Archaeologists uncover earliest ever Buddhist shrine
Find at Buddha's birthplace may date to 6th century BC
Picture: BBC News/Ira Block/National Geographic
Archaeologists digging at Buddha's birthplace have uncovered remains of the earliest ever "Buddhist shrine".
They unearthed a 6th Century BC timber structure buried within the Maya Devi Temple at Lumbini in Nepal.
The shrine appears to have housed a tree. This links to the Buddha nativity story - his mother gave birth to him while holding on to a tree branch.
Its discovery may settle the dispute over the birth date of the Buddha, they report in the journal Antiquity.
Every year thousands of Buddhists make a holy pilgrimage to Lumbini - long identified as the birthplace of Siddhartha Gautama, who became the Buddha.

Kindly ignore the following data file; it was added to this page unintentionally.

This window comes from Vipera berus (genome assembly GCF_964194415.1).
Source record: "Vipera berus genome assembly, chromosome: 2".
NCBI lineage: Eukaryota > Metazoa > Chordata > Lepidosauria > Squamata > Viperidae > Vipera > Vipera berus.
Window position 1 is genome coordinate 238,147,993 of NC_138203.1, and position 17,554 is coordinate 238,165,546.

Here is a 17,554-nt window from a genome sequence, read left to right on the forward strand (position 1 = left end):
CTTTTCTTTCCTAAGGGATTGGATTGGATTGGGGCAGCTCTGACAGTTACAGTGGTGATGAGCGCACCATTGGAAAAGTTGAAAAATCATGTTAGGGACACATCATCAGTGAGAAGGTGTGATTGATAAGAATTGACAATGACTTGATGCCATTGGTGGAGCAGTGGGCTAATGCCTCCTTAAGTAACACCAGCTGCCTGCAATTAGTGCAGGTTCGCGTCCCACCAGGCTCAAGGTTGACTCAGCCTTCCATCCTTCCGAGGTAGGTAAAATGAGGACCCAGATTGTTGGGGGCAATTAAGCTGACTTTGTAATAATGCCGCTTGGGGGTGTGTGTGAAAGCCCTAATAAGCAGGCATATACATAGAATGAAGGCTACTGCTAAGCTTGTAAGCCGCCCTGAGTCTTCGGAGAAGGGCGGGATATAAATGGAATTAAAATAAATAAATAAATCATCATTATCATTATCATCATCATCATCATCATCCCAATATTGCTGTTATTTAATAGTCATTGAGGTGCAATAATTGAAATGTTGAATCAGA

Yet despite the many texts chronicling his life and teachings, it is still uncertain when he lived.
Estimates for his birth stretch as far back as 623 BC, but many scholars believed 390-340 BC a more realistic timeframe.
Until now, the earliest evidence of Buddhist structures at Lumbini dated no earlier than the 3rd Century BC, in the era of the emperor Ashoka.
To investigate, archaeologists began excavating at the heart of the temple - alongside meditating monks, nuns and pilgrims.
They unearthed a wooden structure with a central void which had no roof. Brick temples built later above the timber were also arranged around this central space.
To date the buildings, fragments of charcoal and grains of sand were tested using a combination of radiocarbon and optically stimulated luminescence techniques.
"Now, for the first time, we have an archaeological sequence at Lumbini that shows a building there as early as the 6th century BC," said archaeologist Prof Robin Coningham of Durham UniversityFull Story: Earliest 'shrine' uncovered at Buddha's birthplace
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